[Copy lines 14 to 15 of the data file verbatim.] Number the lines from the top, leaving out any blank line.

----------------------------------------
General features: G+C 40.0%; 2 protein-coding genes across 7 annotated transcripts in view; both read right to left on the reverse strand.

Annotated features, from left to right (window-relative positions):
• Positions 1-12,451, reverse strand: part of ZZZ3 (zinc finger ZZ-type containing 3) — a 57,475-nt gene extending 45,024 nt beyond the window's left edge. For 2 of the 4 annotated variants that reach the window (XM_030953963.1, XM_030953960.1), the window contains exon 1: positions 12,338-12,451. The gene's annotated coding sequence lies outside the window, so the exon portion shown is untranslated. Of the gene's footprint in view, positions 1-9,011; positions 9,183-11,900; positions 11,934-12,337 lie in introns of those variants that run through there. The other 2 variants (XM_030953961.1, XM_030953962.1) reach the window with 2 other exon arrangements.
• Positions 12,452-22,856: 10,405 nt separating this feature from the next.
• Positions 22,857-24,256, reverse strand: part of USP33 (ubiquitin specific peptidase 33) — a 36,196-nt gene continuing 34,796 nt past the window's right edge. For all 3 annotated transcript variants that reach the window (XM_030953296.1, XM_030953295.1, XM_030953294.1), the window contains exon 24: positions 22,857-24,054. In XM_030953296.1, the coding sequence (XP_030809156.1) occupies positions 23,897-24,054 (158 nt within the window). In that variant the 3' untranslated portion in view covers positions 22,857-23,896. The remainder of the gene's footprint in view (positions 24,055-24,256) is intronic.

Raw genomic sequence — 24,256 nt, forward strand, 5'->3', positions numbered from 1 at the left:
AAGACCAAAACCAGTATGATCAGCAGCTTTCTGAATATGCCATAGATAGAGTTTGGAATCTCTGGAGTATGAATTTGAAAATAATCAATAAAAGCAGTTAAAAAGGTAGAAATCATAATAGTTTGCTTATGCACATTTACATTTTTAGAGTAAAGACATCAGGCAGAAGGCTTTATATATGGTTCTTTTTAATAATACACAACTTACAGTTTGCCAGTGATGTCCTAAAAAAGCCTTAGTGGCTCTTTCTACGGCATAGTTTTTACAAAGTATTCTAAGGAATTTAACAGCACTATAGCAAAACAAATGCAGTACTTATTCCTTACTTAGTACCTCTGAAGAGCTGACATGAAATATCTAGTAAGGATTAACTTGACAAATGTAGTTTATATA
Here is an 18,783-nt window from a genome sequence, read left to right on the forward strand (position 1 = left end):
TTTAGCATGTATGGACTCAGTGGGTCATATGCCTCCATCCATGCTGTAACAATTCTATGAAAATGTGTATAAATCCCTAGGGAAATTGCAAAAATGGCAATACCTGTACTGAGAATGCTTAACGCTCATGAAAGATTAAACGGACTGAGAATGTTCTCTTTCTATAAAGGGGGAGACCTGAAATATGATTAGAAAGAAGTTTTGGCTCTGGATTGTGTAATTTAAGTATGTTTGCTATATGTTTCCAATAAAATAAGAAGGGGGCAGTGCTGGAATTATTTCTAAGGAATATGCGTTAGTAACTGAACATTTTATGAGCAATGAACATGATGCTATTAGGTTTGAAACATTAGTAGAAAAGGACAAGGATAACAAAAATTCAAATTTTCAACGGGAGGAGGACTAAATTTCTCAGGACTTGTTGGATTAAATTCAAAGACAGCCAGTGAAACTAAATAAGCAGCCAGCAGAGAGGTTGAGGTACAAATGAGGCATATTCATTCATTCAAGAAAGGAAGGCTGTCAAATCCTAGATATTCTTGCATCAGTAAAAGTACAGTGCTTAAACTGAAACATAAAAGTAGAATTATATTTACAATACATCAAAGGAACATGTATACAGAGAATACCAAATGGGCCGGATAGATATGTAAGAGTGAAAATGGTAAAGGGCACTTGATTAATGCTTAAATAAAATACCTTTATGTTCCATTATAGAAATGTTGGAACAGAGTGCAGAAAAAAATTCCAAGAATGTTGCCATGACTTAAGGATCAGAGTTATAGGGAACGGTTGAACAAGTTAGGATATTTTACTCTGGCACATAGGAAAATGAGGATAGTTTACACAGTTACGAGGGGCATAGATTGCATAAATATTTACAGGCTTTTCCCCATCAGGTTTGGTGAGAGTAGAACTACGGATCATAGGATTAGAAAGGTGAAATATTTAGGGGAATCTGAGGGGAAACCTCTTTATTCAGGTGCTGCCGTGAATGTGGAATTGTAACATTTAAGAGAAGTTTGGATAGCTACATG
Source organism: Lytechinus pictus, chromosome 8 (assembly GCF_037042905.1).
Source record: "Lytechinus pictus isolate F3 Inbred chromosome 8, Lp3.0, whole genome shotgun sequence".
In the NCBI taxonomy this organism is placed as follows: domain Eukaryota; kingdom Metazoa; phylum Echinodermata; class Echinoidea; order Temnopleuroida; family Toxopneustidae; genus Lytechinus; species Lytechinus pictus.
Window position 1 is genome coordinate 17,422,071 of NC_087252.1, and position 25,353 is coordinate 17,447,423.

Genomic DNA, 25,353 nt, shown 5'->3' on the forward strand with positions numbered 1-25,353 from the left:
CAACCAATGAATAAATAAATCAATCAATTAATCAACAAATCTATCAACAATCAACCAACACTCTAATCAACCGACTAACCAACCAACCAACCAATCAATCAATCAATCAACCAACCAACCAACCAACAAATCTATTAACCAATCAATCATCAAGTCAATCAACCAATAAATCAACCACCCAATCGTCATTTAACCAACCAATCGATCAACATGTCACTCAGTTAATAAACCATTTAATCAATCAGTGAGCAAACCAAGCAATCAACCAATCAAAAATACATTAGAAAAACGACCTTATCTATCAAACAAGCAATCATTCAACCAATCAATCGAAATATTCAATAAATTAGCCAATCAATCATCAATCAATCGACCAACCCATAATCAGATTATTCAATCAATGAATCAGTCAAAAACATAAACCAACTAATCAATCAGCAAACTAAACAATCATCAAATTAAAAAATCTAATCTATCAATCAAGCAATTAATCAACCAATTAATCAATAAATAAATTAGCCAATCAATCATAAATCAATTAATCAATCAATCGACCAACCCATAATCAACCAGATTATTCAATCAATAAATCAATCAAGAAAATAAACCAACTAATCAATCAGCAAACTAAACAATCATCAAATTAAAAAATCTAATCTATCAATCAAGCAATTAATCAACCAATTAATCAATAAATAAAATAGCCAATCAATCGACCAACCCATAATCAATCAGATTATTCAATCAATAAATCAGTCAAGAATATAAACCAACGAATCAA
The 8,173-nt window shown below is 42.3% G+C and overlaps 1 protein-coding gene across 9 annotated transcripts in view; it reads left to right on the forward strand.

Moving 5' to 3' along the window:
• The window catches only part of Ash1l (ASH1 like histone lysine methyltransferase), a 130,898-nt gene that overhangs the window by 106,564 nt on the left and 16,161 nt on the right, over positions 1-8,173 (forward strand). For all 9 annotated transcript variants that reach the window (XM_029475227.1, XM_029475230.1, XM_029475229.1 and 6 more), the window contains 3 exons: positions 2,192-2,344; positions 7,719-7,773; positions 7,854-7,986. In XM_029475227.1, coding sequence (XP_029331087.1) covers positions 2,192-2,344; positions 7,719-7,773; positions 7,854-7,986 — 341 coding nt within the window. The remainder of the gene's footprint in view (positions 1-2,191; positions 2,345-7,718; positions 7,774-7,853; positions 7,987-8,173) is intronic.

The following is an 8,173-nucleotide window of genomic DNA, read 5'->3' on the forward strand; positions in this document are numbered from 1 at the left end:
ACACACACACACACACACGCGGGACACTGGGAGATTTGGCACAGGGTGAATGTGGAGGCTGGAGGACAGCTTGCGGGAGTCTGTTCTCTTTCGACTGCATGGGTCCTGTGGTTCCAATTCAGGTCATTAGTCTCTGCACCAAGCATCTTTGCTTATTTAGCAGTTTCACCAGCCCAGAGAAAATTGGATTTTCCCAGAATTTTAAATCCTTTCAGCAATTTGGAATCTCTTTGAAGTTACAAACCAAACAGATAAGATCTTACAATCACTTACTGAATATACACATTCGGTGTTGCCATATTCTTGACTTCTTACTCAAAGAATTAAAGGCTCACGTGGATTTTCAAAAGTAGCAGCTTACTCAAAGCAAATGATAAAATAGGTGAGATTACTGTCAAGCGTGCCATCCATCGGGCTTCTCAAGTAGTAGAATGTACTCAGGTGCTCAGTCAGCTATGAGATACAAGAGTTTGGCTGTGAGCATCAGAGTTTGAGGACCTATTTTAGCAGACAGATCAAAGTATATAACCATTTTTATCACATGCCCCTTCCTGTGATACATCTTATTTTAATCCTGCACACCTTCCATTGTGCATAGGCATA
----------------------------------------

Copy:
Genomic DNA, 25,353 nt, shown 5'->3' on the forward strand with positions numbered 1-25,353 from the left:
CAACCAATGAATAAATAAATCAATCAATTAATCAACAAATCTATCAACAATCAACCAACACTCTAATCAACCGACTAACCAACCAACCAACCAATCAATCAATCAATCAACCAACCAACCAACCAACAAATCTATTAACCAATCAATCATCAAGTCAATCAACCAATAAATCAACCACCCAATCGTCATTTAACCAACCAATCGATCAACATGTCACTCAGTTAATAAACCATTTAATCAATCAGTGAGCAAACCAAGCAATCAACCAATCAAAAATACATTAGAAAAACGACCTTATCTATCAAACAAGCAATCATTCAACCAATCAATCGAAATATTCAATAAATTAGCCAATCAATCATCAATCAATCGACCAACCCATAATCAGATTATTCAATCAATGAATCAGTCAAAAACATAAACCAACTAATCAATCAGCAAACTAAACAATCATCAAATTAAAAAATCTAATCTATCAATCAAGCAATTAATCAACCAATTAATCAATAAATAAATTAGCCAATCAATCATAAATCAATTAATCAATCAATCGACCAACCCATAATCAACCAGATTATTCAATCAATAAATCAATCAAGAAAATAAACCAACTAATCAATCAGCAAACTAAACAATCATCAAATTAAAAAATCTAATCTATCAATCAAGCAATTAATCAACCAATTAATCAATAAATAAAATAGCCAATCAATCGACCAACCCATAATCAATCAGATTATTCAATCAATAAATCAGTCAAGAATATAAACCAACGAATCAA